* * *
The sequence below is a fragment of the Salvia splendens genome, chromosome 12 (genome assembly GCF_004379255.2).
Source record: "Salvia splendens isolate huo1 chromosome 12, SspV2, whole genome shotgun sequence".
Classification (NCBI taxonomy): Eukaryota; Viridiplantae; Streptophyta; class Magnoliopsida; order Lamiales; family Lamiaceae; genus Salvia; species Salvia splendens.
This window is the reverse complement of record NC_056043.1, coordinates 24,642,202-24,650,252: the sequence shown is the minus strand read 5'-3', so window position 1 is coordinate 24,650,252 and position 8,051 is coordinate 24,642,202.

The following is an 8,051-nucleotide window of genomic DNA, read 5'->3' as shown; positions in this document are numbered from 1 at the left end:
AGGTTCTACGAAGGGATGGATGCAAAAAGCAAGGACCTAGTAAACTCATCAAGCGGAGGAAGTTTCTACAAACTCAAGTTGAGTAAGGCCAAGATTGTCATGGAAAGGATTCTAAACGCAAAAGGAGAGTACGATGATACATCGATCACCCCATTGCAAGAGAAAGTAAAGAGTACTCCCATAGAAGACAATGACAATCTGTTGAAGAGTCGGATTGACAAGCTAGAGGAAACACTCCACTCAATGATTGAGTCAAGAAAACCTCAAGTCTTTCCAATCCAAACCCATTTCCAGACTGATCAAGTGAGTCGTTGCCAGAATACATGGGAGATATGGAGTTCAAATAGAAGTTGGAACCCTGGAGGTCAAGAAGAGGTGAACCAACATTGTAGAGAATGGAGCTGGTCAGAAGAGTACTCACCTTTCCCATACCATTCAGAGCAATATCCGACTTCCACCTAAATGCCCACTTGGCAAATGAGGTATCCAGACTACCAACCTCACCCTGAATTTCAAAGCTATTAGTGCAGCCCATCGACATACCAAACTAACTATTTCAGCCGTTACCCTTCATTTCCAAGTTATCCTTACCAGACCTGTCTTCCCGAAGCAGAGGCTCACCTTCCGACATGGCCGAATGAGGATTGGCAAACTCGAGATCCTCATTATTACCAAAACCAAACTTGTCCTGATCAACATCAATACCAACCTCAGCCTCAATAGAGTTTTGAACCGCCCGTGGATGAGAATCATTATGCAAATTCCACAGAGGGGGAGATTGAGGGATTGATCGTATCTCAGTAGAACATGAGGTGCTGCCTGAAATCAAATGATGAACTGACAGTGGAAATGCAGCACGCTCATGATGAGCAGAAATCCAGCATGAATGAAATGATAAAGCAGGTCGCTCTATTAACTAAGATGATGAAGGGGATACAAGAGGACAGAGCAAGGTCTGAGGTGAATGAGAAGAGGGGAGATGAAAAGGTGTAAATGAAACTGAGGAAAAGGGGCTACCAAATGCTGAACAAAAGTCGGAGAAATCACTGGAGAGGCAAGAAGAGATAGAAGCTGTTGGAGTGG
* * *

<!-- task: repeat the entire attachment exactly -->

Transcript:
The sequence below is a fragment of the Salvia splendens genome, chromosome 12 (genome assembly GCF_004379255.2).
Source record: "Salvia splendens isolate huo1 chromosome 12, SspV2, whole genome shotgun sequence".
Classification (NCBI taxonomy): Eukaryota; Viridiplantae; Streptophyta; class Magnoliopsida; order Lamiales; family Lamiaceae; genus Salvia; species Salvia splendens.
This window is the reverse complement of record NC_056043.1, coordinates 24,642,202-24,650,252: the sequence shown is the minus strand read 5'-3', so window position 1 is coordinate 24,650,252 and position 8,051 is coordinate 24,642,202.

The following is an 8,051-nucleotide window of genomic DNA, read 5'->3' as shown; positions in this document are numbered from 1 at the left end:
AGGTTCTACGAAGGGATGGATGCAAAAAGCAAGGACCTAGTAAACTCATCAAGCGGAGGAAGTTTCTACAAACTCAAGTTGAGTAAGGCCAAGATTGTCATGGAAAGGATTCTAAACGCAAAAGGAGAGTACGATGATACATCGATCACCCCATTGCAAGAGAAAGTAAAGAGTACTCCCATAGAAGACAATGACAATCTGTTGAAGAGTCGGATTGACAAGCTAGAGGAAACACTCCACTCAATGATTGAGTCAAGAAAACCTCAAGTCTTTCCAATCCAAACCCATTTCCAGACTGATCAAGTGAGTCGTTGCCAGAATACATGGGAGATATGGAGTTCAAATAGAAGTTGGAACCCTGGAGGTCAAGAAGAGGTGAACCAACATTGTAGAGAATGGAGCTGGTCAGAAGAGTACTCACCTTTCCCATACCATTCAGAGCAATATCCGACTTCCACCTAAATGCCCACTTGGCAAATGAGGTATCCAGACTACCAACCTCACCCTGAATTTCAAAGCTATTAGTGCAGCCCATCGACATACCAAACTAACTATTTCAGCCGTTACCCTTCATTTCCAAGTTATCCTTACCAGACCTGTCTTCCCGAAGCAGAGGCTCACCTTCCGACATGGCCGAATGAGGATTGGCAAACTCGAGATCCTCATTATTACCAAAACCAAACTTGTCCTGATCAACATCAATACCAACCTCAGCCTCAATAGAGTTTTGAACCGCCCGTGGATGAGAATCATTATGCAAATTCCACAGAGGGGGAGATTGAGGGATTGATCGTATCTCAGTAGAACATGAGGTGCTGCCTGAAATCAAATGATGAACTGACAGTGGAAATGCAGCACGCTCATGATGAGCAGAAATCCAGCATGAATGAAATGATAAAGCAGGTCGCTCTATTAACTAAGATGATGAAGGGGATACAAGAGGACAGAGCAAGGTCTGAGGTGAATGAGAAGAGGGGAGATGAAAAGGTGTAAATGAAACTGAGGAAAAGGGGCTACCAAATGCTGAACAAAAGTCGGAGAAATCACTGGAGAGGCAAGAAGAGATAGAAGCTGTTGGAGTGG